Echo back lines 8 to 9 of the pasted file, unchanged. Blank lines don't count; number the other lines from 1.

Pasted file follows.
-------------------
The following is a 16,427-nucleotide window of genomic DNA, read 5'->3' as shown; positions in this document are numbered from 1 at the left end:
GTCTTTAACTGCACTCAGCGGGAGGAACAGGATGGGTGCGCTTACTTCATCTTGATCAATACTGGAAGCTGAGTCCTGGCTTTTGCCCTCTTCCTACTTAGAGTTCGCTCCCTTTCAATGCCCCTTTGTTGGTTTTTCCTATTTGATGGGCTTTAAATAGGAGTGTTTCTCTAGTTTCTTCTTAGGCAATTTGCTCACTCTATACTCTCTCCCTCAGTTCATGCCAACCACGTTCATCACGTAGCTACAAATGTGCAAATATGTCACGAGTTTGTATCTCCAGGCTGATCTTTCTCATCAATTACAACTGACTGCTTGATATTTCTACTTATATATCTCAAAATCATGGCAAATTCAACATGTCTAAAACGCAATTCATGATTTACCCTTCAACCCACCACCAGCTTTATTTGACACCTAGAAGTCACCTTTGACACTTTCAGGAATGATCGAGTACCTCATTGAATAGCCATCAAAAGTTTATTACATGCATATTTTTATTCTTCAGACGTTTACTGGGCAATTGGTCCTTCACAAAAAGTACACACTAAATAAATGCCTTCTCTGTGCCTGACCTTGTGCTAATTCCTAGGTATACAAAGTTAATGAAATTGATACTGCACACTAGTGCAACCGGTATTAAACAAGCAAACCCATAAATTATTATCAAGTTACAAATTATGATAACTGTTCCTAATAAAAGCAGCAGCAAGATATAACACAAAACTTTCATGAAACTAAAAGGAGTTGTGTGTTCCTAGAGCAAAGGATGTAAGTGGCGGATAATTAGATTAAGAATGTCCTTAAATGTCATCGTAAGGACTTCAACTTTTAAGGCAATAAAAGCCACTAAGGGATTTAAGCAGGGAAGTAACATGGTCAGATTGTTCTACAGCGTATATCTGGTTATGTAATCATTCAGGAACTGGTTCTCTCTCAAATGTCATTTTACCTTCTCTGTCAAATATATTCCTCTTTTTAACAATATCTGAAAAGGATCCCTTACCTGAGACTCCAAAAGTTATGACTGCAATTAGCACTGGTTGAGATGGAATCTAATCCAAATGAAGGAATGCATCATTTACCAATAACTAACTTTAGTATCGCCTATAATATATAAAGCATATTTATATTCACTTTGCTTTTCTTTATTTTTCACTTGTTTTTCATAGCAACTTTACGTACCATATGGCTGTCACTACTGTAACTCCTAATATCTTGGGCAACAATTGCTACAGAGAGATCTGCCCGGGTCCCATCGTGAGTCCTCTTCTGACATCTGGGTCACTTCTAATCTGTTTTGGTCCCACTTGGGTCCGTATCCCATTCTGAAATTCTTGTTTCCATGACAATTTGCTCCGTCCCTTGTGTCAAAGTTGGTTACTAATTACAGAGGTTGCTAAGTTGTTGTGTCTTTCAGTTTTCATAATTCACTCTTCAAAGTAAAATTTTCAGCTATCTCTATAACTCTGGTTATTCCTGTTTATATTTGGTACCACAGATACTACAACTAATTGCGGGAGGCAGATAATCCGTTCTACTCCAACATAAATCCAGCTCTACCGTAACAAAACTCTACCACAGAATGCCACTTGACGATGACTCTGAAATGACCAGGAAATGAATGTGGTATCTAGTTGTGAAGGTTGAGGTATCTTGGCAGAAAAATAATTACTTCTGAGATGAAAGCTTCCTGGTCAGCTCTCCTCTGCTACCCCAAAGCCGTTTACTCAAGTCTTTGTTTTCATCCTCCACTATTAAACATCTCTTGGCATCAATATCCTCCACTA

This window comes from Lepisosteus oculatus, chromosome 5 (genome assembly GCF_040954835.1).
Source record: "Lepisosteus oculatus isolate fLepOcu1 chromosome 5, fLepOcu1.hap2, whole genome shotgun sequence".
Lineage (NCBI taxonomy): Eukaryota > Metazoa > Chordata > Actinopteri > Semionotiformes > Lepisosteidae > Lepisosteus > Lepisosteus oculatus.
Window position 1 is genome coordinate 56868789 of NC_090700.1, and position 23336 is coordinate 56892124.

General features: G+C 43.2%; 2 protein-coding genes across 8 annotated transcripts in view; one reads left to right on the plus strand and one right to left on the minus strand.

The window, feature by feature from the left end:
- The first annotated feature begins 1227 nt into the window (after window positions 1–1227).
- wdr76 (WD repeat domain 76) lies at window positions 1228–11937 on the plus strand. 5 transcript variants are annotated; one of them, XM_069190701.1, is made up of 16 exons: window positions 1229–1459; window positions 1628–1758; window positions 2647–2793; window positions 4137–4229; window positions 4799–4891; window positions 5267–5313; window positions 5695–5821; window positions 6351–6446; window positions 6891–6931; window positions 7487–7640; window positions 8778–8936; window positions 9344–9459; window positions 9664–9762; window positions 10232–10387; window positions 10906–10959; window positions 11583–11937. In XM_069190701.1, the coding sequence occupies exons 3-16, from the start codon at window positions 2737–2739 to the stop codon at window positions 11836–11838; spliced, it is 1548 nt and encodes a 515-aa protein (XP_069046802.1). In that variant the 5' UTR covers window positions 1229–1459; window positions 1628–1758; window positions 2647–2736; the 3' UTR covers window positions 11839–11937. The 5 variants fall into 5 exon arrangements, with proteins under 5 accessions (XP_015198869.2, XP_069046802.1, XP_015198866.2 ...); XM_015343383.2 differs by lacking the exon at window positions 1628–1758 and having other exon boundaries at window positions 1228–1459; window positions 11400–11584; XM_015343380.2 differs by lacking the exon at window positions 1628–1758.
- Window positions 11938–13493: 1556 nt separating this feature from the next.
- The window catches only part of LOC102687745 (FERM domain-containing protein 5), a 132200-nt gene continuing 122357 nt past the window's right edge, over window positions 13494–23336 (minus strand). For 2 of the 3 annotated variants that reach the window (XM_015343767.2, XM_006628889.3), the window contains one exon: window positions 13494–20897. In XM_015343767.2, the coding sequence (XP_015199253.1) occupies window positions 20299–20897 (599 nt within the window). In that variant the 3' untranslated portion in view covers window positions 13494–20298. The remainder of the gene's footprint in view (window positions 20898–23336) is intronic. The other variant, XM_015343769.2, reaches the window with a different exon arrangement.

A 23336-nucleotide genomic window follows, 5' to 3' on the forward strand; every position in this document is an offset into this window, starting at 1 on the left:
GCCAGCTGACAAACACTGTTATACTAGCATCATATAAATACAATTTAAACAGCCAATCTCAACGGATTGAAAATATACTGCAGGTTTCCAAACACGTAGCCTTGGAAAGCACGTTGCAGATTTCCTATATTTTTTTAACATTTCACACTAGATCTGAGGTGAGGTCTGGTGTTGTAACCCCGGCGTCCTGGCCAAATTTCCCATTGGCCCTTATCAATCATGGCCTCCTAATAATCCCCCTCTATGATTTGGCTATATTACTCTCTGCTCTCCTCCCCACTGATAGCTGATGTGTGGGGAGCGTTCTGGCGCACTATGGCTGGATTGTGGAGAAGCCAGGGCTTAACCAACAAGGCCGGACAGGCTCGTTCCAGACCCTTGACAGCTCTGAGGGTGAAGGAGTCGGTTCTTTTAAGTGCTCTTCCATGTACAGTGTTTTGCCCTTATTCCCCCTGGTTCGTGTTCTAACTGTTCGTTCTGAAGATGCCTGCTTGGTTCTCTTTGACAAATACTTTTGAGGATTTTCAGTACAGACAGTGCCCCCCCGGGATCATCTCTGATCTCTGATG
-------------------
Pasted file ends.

The window, feature by feature from the left end:
- The first annotated feature begins 1227 nt into the window (after window positions 1–1227).